for family-related issues e.g. marriage to a Canadian (Figure 1(b)). Just under 44% of respondents indicated some level of agreement with wanting to emigrate from their home country (push factors), with 28.2% strongly agreeing, while 51.3% agreed that they wanted to immigrate to Canada (pull factors), with 10.3% strongly agreeing (Table 3). Small sample size precluded any meaningful cross-tabulation analyses or subgroup comparisons.

Suggestions from respondents on how lower-income countries could stem brain drain fell into three broad themes: 1) provide more accurate information about the opportunities (or lack thereof) in Canada; 2) offer more continuing medical education opportunities in home countries; and 3) address issues around safety, quality of life, low-quality medical systems and political strife in home countries. One respondent noted that the Canadian consulate often stated that Canada needed doctors but never


Figure 1. (a) Reasons for emigration; (b) Reasons for immigration.

Table 3. Agreement with wanting to emigrate from home country and wanting to immigrate to Canada, n (%).

Missing data included in analyses.

explained that, “many of the doctors that were coming to Canada would not be able to work here, and would be here selling pizza, credit cards, driving taxi...”. Another suggested that low-income countries need to “remove the feeling of isolation” by encouraging visiting physicians from high-income countries to provide education on the latest medical advances. As one physician stated:

It’s all about quality of life. There will always be a small, dedicated percentage of physicians will work their whole lives under terrible conditions because they feel they have a calling to dedicate their lives to the sick. There is also a small non-dedicated percentage who feel that medicine simply gives them a licence to get rich. Between these two extremes, there is (in my opinion) a majority of physicians who enjoy practicing their profession but whose primary concern in life is still their own family and the betterment of their family circumstances. Physicians will stay in a low-income country if they feel appreciated and rewarded for what they do, and if they and their family feel safe.


Through a survey of a random sample of foreigntrained physicians in independent practice in Ontario, we have highlighted some key issues for consideration by health care policy planners whose aim is to stem mass physician migration. Our results suggest that foreign-born and foreign-trained physicians in Ontario are more strongly pushed than pulled into migrating, often settling in Canada as opposed to other countries for family reasons, but leaving their home countries due to unfavorable socioeconomic and political climates. Addressing these issues will require governmental support from the highest levels to make the practice of medicine more appealing for physicians considering migration. Our results indicate that high-income countries like Canada can do their part by contributing to continuing medical education opportunities in resource-poor nations and clearly communicating the limited opportunities for employment within the healthcare sector that exist within their borders.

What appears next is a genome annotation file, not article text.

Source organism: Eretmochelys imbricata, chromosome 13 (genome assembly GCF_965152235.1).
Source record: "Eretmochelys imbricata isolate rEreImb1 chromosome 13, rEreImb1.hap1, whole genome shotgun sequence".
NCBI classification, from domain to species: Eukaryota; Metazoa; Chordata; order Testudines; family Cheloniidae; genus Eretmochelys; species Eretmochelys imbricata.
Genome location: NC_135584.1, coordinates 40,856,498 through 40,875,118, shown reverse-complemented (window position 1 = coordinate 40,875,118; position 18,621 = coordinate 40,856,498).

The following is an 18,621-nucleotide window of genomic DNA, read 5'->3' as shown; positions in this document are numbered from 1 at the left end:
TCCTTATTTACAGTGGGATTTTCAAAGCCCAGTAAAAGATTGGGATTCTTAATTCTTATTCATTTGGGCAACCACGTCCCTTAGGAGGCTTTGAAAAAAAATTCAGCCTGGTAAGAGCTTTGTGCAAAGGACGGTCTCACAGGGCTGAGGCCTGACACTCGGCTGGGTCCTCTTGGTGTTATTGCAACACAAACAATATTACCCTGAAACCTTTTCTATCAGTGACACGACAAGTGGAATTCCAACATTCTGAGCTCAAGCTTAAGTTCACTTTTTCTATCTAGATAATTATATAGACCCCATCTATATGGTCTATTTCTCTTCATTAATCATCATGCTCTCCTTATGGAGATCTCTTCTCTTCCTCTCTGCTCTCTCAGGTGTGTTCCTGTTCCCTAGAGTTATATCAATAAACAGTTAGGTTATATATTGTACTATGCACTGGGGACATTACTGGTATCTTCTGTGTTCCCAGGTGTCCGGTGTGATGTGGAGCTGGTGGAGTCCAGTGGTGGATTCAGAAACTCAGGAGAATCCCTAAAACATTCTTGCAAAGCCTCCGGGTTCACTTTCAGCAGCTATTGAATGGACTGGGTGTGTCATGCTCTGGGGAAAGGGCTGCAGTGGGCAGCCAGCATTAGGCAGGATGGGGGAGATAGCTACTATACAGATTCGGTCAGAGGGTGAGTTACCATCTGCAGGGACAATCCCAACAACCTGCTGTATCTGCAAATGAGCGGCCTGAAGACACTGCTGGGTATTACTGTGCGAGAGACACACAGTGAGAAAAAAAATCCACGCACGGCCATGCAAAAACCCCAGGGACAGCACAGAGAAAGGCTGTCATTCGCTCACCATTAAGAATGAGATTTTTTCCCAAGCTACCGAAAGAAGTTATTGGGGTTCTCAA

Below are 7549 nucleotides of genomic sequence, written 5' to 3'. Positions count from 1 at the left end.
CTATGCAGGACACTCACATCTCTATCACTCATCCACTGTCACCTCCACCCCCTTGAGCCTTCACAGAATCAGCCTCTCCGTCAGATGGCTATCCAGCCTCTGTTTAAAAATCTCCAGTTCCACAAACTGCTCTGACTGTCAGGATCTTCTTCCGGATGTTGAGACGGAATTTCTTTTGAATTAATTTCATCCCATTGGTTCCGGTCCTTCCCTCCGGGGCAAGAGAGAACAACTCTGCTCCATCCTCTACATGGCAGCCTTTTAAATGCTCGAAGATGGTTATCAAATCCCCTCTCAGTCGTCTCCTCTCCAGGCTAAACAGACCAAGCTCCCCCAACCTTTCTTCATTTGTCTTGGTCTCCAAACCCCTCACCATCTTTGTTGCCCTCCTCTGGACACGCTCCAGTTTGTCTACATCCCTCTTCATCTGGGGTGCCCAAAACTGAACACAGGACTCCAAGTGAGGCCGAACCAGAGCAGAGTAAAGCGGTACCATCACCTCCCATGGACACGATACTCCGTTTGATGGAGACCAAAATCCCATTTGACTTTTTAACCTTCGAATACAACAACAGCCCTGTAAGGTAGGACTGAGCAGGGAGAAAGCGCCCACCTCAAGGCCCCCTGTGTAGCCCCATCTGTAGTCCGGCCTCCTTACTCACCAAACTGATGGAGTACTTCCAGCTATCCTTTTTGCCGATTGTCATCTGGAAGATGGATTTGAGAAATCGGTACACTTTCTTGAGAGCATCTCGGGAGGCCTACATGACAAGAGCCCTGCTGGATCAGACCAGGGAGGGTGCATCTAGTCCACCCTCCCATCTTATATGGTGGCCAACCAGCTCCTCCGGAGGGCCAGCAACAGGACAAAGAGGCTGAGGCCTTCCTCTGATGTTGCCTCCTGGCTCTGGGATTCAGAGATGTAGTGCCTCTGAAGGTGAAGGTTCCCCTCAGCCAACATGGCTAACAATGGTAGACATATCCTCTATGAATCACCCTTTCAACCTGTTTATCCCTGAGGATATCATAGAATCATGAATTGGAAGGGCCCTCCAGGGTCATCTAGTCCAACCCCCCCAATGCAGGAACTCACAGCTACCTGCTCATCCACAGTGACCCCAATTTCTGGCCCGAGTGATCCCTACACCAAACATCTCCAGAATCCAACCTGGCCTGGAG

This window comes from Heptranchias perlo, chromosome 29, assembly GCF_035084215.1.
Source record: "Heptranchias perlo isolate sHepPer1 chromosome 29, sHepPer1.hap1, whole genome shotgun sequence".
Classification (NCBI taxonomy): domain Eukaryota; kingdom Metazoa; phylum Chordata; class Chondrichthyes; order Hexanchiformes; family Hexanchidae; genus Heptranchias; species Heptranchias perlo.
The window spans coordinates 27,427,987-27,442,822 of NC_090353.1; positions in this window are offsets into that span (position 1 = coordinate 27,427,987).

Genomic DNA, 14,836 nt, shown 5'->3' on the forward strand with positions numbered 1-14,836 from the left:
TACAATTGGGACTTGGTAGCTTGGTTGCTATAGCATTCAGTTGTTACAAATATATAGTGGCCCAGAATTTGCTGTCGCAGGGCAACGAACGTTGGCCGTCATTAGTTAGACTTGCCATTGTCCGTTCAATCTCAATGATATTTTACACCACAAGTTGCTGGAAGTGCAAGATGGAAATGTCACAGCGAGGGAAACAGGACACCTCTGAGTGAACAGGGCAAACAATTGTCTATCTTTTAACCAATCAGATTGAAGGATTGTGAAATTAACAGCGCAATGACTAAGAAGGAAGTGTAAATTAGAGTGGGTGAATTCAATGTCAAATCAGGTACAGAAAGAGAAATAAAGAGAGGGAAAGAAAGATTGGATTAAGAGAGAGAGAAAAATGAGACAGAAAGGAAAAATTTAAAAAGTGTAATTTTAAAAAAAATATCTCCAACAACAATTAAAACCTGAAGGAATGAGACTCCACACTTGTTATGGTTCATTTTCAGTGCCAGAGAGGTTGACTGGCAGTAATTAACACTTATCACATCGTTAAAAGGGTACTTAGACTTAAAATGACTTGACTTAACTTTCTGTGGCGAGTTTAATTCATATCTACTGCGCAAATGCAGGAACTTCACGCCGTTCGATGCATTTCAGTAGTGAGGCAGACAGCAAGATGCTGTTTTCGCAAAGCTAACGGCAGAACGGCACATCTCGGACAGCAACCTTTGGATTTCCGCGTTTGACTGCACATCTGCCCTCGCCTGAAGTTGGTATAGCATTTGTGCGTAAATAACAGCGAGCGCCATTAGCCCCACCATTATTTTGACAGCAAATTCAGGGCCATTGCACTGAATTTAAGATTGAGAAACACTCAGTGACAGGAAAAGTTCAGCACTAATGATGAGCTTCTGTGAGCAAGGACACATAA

Interestingly, the modal response as to where our respondents were from was Sub-Saharan Africa. Although our small sample size precludes any extrapolation to the demographics of all foreign-born physicians in Ontario, this finding is consistent with the literature that indicates that Sub-Saharan Africa is one of the areas hit hardest by health worker migration [6-9]. For example, South Africa’s estimated loss of returns from investment for physicians who have migrated is US$1.41 billion [10] and the World Health Organization estimates that 25% of doctors trained in Africa are working in high-income countries [11]. Unfortunately, Sub-Saharan Africa is also the area with the highest HIV prevalence in the world and arguably in greatest need of health care workers [12, 13].

Defendants of mass migration have argued that the home country benefits from the departures as health care workers send large amounts of money back home [7,14]. Although remittances from all migrant workers are the second-largest source of external funds for low-income countries [15], we did not find a high level of remittances within our study population. This might reflect that the family and friends of IMGs may be in a relatively higher socioeonomic bracket in the home country than the general populace. The literature argues that knowledge acquired abroad can be brought back home [9,16]; however, our results suggest that physicians rarely intend to return home, especially to practice medicine.